In September 1956, the streamlined Renault Etoile Filante set four world speed records on the Bonneville Salt Flats, two of which still stand.
Earlier this month, the Etoile Filante (Shooting Star in French) was back on the alkaline surface in Utah, and along with it the French automaker sent a Renault Dauphine, a car celebrating the 60th anniversary of its first sale in the American automotive marketplace.
A half-century ago, the French streamliner reached 308.9 kph (192 mph) in a project to show how the Renault engineering team was applying aircraft technologies to automotive design after World War II.
When war ended, Joseph Szidlowski, head of Turboméca, which produced turbine engines, started producing smaller versions for smaller applications, including the Alouette helicopter. To promote his engines, he approached Renault about using his turbines to power cars. Renault chief Pierre Lefaucheux assigned three engineers — Fernand Picard, Albert Lory and Jean Hebert to create an experimental vehicle, Etoile Filante.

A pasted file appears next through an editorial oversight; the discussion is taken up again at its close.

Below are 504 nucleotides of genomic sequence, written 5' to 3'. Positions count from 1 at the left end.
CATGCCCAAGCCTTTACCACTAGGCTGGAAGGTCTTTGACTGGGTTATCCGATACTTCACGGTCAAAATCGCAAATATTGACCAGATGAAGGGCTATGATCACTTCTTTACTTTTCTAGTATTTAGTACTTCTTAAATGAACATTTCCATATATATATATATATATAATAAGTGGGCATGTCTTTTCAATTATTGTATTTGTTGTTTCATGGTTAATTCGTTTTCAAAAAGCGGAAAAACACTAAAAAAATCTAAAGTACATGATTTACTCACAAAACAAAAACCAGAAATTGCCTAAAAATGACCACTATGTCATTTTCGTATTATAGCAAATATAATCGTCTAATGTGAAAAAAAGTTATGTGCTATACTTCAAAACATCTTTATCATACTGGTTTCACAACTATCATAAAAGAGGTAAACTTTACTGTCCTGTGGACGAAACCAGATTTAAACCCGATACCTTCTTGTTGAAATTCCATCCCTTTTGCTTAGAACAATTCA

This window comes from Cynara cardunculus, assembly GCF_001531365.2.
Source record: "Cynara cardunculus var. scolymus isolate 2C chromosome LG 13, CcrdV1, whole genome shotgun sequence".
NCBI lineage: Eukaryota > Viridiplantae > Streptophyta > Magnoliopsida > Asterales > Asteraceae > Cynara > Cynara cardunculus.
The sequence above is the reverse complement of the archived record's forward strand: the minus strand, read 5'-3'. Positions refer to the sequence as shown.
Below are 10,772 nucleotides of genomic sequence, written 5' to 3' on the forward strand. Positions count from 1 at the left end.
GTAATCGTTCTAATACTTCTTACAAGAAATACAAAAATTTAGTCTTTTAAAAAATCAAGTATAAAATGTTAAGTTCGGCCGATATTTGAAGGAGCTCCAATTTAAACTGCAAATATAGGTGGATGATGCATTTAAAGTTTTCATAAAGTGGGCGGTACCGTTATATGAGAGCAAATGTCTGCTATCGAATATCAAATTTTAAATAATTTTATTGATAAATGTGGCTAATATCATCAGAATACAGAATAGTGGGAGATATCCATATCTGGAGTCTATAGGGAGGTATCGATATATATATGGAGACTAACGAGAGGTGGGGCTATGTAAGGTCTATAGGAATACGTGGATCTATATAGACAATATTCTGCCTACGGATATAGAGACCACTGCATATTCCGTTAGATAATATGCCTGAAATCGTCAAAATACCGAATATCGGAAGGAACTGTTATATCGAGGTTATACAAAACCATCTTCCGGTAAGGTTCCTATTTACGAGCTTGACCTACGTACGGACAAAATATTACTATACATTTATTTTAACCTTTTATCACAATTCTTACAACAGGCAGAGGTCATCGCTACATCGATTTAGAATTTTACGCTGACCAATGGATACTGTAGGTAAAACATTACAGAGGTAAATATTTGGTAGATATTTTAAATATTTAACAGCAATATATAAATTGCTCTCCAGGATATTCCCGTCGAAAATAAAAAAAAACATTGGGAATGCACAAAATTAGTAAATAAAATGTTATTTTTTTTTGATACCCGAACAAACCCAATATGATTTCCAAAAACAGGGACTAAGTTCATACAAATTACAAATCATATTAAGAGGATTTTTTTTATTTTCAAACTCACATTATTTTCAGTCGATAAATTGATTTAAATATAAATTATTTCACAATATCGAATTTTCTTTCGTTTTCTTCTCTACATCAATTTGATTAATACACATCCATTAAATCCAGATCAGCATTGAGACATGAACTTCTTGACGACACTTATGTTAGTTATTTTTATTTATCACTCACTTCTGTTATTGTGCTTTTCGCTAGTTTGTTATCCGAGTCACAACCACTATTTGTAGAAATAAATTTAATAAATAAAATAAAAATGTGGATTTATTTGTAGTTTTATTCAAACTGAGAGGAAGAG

With its turbine engine producing 270 horsepower in a tubular frame vehicle wearing an aerodynamic polyester body, the car broke records in its class at Bonneville, hitting 308.9 kph (192 mph) in the kilometer and 308.85 kph over a distance of 5 kilometers (3.1 miles). The later record still stands.
Despite the records, Renault opted not to pursue turbines to propel its vehicles.
“Even so,” Renault said in its news release about the car’s reunion with Bonneville, “the Étoile Filante stands as an epoch-marking machine, in a class of its own.
Joining in the reunion was a Renault Dauphine prepared by Renault Classic and driven by Nicolas Prost to a class speed record of 76.541 mph. The record was for a Classic Gas coupe produced between 1928 and 1981 with an engine displacement between 754cc and 1,015cc.